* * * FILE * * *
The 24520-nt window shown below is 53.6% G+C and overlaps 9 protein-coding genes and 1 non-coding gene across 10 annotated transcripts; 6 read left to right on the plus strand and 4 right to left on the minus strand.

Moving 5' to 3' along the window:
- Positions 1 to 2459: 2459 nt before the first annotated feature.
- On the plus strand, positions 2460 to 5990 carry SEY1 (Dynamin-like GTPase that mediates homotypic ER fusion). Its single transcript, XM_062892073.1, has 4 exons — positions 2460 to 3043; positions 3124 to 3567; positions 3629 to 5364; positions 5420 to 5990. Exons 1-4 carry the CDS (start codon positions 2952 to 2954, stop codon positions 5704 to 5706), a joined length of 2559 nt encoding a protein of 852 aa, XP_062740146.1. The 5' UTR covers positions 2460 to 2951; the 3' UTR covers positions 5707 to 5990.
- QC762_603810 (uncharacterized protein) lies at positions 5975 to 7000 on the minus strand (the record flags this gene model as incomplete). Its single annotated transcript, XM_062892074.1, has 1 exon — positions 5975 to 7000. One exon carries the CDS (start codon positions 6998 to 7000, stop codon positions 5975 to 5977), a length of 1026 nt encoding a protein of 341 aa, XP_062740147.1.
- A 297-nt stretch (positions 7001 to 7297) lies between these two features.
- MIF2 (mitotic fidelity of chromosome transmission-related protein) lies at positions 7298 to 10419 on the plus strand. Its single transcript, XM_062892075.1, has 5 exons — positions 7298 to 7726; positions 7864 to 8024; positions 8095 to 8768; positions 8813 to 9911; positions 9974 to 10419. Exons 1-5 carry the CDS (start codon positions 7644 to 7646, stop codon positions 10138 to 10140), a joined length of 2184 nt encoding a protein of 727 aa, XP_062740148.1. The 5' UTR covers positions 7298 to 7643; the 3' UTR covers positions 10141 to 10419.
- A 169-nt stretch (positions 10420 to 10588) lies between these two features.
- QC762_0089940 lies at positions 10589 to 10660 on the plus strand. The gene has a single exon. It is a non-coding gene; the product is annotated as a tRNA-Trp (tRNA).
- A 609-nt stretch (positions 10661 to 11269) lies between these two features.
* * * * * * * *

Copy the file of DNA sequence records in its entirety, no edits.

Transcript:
The 24520-nt window shown below is 53.6% G+C and overlaps 9 protein-coding genes and 1 non-coding gene across 10 annotated transcripts; 6 read left to right on the plus strand and 4 right to left on the minus strand.

Moving 5' to 3' along the window:
- Positions 1 to 2459: 2459 nt before the first annotated feature.
- On the plus strand, positions 2460 to 5990 carry SEY1 (Dynamin-like GTPase that mediates homotypic ER fusion). Its single transcript, XM_062892073.1, has 4 exons — positions 2460 to 3043; positions 3124 to 3567; positions 3629 to 5364; positions 5420 to 5990. Exons 1-4 carry the CDS (start codon positions 2952 to 2954, stop codon positions 5704 to 5706), a joined length of 2559 nt encoding a protein of 852 aa, XP_062740146.1. The 5' UTR covers positions 2460 to 2951; the 3' UTR covers positions 5707 to 5990.
- QC762_603810 (uncharacterized protein) lies at positions 5975 to 7000 on the minus strand (the record flags this gene model as incomplete). Its single annotated transcript, XM_062892074.1, has 1 exon — positions 5975 to 7000. One exon carries the CDS (start codon positions 6998 to 7000, stop codon positions 5975 to 5977), a length of 1026 nt encoding a protein of 341 aa, XP_062740147.1.
- A 297-nt stretch (positions 7001 to 7297) lies between these two features.
- MIF2 (mitotic fidelity of chromosome transmission-related protein) lies at positions 7298 to 10419 on the plus strand. Its single transcript, XM_062892075.1, has 5 exons — positions 7298 to 7726; positions 7864 to 8024; positions 8095 to 8768; positions 8813 to 9911; positions 9974 to 10419. Exons 1-5 carry the CDS (start codon positions 7644 to 7646, stop codon positions 10138 to 10140), a joined length of 2184 nt encoding a protein of 727 aa, XP_062740148.1. The 5' UTR covers positions 7298 to 7643; the 3' UTR covers positions 10141 to 10419.
- A 169-nt stretch (positions 10420 to 10588) lies between these two features.
- QC762_0089940 lies at positions 10589 to 10660 on the plus strand. The gene has a single exon. It is a non-coding gene; the product is annotated as a tRNA-Trp (tRNA).
- A 609-nt stretch (positions 10661 to 11269) lies between these two features.